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Full Metal Jacket
A lot or a little?
The parents' guide to what's in this movie.
What parents need to know
Parents need to know that Full Metal Jacket is a 1987 Stanley Kubrick-directed movie following a Marine's journey into darkness during the Tet Offensive in Vietnam. The movie is unsparing in its portrayal of wartime violence -- soldiers get into fire fights, are shot by snipers, and are shown dying slowly on the battlefield. In one of the most disturbing scenes of the movie, a Marine recruit shown constantly making mistakes during boot camp and arousing the intense fury of his drill sergeant becomes mentally and emotionally unstable, sitting on a toilet, putting a rifle into his mouth and pulling the trigger -- head shown exploding into a splatter of blood from the bullet. Right before this, he shoots and kills his drill sergeant. Pretty much every expletive in the English language is used, including frequent use of "f--k," as well as racial slurs directed at African Americans, Jews, and Italians, as well as quips by the drill sergeant in which he calls his recruits gay. In two scenes, Vietnamese prostitutes proposition American servicemen and haggle over prices for sex acts.
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What's the story?
The opening sequence of FULL METAL JACKET is a long series of scenes of Marine Corps basic training at Parris Island. It shows both the ways soldiers bond together and how they're driven apart by the brutal treatment they receive. Lee Emery is the drill sergeant to end all drill sergeants, and the soldiers under his command, who are soon known only by their nicknames -- Joker (Matthew Modine), Pyle (Vincent D'Onofrio), Cowboy (Arliss Howard) -- each react differently to the intense and often cruel training regime. Once in Vietnam, they are thrown into an unpopular war that they don't really understand, fighting an enemy who refuses to play by the rules.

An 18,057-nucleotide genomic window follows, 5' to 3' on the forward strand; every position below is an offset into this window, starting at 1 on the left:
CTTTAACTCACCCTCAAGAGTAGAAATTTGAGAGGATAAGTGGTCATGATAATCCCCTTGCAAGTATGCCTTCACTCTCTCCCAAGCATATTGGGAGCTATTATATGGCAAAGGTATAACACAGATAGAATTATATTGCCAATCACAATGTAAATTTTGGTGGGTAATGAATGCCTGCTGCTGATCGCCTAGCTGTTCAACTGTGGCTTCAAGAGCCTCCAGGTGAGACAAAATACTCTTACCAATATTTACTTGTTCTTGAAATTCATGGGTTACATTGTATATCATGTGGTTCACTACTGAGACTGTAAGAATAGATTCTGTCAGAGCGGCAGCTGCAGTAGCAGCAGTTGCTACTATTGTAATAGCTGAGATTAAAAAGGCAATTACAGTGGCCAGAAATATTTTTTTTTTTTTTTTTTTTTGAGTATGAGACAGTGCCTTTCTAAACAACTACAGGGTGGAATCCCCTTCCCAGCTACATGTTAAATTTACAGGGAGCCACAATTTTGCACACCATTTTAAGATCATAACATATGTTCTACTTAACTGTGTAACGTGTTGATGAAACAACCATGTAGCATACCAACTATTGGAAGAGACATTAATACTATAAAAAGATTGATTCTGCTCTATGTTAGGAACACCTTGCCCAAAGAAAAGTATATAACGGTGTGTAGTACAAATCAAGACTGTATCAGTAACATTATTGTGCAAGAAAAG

Is it any good?
Although this is a film about the Vietnam War, it could just as easily be about current events. The ugly realities of war, and what soldiers have to go through before they even get there, are a timeless theme, and Full Metal Jacket looks at the whole picture.
There isn't a lot of plot -- the soldiers go from training to war and they fight for their lives -- but the relationships among the men and the extremity of the situation they're in are riveting. The film captures both the excitement and the tedium of war, but ultimately loses something by not having a stronger storyline and a stronger leading man. Modine is a good actor, but he is something of a cipher here. We don't know enough about him to care deeply for him, but he's the moral center of the film. It's a well-made film that is powerful and still relevant, but it somehow doesn't quite deliver what it seems it could. Also, it's way too violent for kids, so share this one with older teens only.
Talk to your kids about ...
Families can talk about movies centered on the Vietnam War. How is this one similar to and different from other Vietnam War movies?
How was profanity used to heighten the realities of soldiers going through boot camp and the rigors of warfare? What would have been lost in the movie without the profanity?
Were the graphic depictions of violence necessary for the movie, or could the story have been told just as effectively without the graphic violence? How did the graphic violence fit in with the overall themes of the movie?
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Common Sense Media's unbiased ratings are created by expert reviewers and aren't influenced by the product's creators or by any of our funders, affiliates, or partners.